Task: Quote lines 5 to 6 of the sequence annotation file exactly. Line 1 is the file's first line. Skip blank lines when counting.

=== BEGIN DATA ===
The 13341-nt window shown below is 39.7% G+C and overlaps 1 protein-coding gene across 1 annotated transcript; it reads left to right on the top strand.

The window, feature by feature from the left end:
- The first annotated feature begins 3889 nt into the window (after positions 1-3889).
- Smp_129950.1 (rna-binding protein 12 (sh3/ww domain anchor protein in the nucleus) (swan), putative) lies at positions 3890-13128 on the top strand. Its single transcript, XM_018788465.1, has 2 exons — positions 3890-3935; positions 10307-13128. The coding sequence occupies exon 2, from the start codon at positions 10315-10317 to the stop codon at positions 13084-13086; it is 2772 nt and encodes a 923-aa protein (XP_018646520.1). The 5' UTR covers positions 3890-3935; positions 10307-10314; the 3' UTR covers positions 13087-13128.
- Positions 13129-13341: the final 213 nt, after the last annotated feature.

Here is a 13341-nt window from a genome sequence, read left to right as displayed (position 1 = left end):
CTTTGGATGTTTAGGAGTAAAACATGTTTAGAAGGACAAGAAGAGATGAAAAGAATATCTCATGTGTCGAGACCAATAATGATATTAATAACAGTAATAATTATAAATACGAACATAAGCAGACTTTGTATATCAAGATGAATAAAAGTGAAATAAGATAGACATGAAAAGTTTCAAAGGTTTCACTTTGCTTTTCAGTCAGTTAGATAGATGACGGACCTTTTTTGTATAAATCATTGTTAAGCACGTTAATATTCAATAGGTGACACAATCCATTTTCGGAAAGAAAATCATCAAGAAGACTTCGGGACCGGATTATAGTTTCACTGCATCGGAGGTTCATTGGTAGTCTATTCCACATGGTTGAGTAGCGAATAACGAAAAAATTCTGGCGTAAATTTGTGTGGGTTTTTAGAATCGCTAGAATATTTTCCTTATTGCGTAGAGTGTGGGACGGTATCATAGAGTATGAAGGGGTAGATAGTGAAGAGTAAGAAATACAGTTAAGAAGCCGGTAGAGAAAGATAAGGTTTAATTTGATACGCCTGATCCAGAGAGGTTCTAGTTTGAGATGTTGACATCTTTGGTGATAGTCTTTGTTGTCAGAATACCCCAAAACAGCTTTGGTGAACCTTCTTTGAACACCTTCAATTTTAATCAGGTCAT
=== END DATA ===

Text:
- Positions 13129-13341: the final 213 nt, after the last annotated feature.

Here is a 13341-nt window from a genome sequence, read left to right as displayed (position 1 = left end):